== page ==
Fourth, this was important to my hubby and I: a weekly allowance. BUT, the agreement should be-you can’t tell your spouse what he/she can spend the money on or save the money for. What’s his is his type of deal. We each get $20.00 a week. If I want to eat lunch with a friend, I can. If he wants to save for a piece of hunting equipment he does..
      I wish you all the best Chris! I may take a while to pay off all your debt but the rewards are well worth it. You can come back here and we-your budget buddies will always be glad to cheer you on and/or offer advice.

    3. Chris, I apologize that I didn’t respond sooner, but I am SO HAPPY you are tackling your own heap-o-debt with me 🙂 I am thrilled to hear that sharing our story helped you guys realize you weren’t the only ones!

      Good for you for not adding new debt for those unexpected expenses. That rocks! Here’s to a great month ahead!

  15. Joan,

    Thanks for another great post. You are one of the big reasons I now have a $1055 (and growing) emergency fund. Don’t worry about an extra $9 on your balance sheets this month, your mindset is so different now, that even in challenging times which before would have meant pulling out the plastic you are managing/hustling as necessary and still coming out a winner, that’s the biggest change for the better. Take care, congrats on testing for the black belt, my second-grader is a green belt and I have noticed such huge benefits for him from participating in martial arts for the last couple years. Looking forward to more inspiration from you in the coming months.

  16. Congratulations to you Joan! That’s wonderful news 🙂

    A couple of big wins this month: paying off one credit card and doubling my working hours in two days by a chance ‘being in the right place at the right time’ and getting another part time job. Interview today and I start tomorrow.

    Great to read all the stories here 🙂

  17. Hi Joan,
    I just started reading this site and applaud you for owning up to your debt & working hard to get rid of it. In reading your entries, not sure if I missed it somewhere or what, but I keep asking myself how in the world does someone end up in that much credit card debt?! We aren’t perfect. My husband & I have a small student loan & an auto loan to get rid of but never have had credit card debt. Never in my life have I not saved for something first (except for school & cars). Did something major happen? I have a child who was born without kidneys so I am aware of what medical bills are & how fast they can grow! Not attacking, just trying to understand is all! Good luck & keep the good work going.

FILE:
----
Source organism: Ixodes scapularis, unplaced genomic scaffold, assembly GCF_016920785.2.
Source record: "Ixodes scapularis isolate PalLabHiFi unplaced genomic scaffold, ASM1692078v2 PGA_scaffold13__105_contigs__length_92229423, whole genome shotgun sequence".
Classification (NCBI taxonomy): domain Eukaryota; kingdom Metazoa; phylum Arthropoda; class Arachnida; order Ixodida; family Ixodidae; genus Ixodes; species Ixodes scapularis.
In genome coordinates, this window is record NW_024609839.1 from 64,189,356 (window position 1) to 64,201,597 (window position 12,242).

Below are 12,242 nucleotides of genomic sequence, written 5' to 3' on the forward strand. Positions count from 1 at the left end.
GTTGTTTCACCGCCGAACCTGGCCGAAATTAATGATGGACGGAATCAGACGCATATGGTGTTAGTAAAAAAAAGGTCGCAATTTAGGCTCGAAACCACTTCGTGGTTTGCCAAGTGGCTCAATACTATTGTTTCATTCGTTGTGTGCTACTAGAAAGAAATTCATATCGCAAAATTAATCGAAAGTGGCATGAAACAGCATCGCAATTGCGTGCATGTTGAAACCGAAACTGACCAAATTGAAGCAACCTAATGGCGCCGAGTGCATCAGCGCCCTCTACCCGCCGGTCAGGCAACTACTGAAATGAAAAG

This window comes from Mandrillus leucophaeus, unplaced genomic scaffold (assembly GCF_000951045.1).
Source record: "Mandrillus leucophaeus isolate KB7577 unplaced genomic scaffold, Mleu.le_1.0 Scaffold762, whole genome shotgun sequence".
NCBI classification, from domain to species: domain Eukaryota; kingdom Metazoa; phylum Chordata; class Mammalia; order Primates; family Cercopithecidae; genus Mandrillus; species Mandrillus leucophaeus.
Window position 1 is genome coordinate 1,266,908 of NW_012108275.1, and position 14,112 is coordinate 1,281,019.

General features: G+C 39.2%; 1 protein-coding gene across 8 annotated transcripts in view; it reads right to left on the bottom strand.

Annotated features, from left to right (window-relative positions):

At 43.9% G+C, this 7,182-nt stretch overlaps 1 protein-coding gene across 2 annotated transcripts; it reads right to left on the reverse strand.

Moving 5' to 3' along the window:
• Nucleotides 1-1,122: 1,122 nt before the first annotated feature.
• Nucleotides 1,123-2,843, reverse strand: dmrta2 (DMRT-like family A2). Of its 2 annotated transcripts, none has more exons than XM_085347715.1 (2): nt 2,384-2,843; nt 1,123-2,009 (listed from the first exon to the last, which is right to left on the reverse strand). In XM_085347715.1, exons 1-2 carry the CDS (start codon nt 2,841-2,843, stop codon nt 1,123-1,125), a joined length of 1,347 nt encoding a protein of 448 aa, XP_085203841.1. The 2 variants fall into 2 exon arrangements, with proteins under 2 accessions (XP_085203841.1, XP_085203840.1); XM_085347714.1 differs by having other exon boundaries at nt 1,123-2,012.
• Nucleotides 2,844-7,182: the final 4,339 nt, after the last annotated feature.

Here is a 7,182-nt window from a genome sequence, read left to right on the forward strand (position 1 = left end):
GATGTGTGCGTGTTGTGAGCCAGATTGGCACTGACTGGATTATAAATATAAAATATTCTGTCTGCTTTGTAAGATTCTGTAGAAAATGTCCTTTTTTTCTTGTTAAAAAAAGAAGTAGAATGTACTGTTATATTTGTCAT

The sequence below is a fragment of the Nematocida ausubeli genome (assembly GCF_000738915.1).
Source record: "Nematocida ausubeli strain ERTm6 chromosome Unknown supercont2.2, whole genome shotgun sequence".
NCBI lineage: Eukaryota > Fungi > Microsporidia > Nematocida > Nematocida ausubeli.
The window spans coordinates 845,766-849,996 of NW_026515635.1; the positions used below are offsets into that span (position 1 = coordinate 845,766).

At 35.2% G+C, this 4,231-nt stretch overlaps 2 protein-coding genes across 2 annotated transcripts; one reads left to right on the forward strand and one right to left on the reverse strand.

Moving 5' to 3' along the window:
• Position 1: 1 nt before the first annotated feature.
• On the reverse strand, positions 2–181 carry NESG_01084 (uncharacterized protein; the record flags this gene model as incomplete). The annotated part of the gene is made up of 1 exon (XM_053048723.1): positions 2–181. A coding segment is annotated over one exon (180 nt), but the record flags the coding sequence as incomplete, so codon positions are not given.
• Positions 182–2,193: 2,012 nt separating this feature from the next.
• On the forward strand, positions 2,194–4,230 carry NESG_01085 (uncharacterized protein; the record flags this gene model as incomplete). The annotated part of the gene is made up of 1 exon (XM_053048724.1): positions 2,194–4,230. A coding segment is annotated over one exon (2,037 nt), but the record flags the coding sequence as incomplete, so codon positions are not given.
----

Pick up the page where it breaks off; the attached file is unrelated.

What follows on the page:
1. Hi Susan! That’s a great question that I got into a bit in another comment in this thread (and in many, many earlier posts), but the very short answer is that this debt is medical (me) and college-related (my husband) from long before our marriage, last accrued anywhere from 10 to 14 years ago. Our problem wasn’t that we were still charging, it was that (until credit-card laws changed), our balances were going UP each month since we were only paying minimums, and we were digging a deeper and deeper hole, with matching rising APRs and so on. (I believe the amount we charged originally back at that time was something like 47% of what we ended up owing at our worst – the rest was INTEREST! Yikes!)

      I hope you’ll dig into our archives and read more of our story, where I talk about that in detail! 🙂

  18. I just found this and now I will keep reading! We are trying to pay off our debt as well (over $97,000!). I just want to encourage you: any progress is still progress! We spent the first half of this year with almost no income. We are now finally able to make progress and it feels wonderful! Compared to the amount we owe we aren’t moving quickly, but progress is progress!

  19. Pingback: Writer’s Voice: What it is and how to develop yours

  20. There is a book called “Getting things done”. You should all read it. It’s about, well, how to get things done and how it is not good to leave things undone.

  21. Pingback: Things Are Looking Up: Joan’s Mid-August Financial Update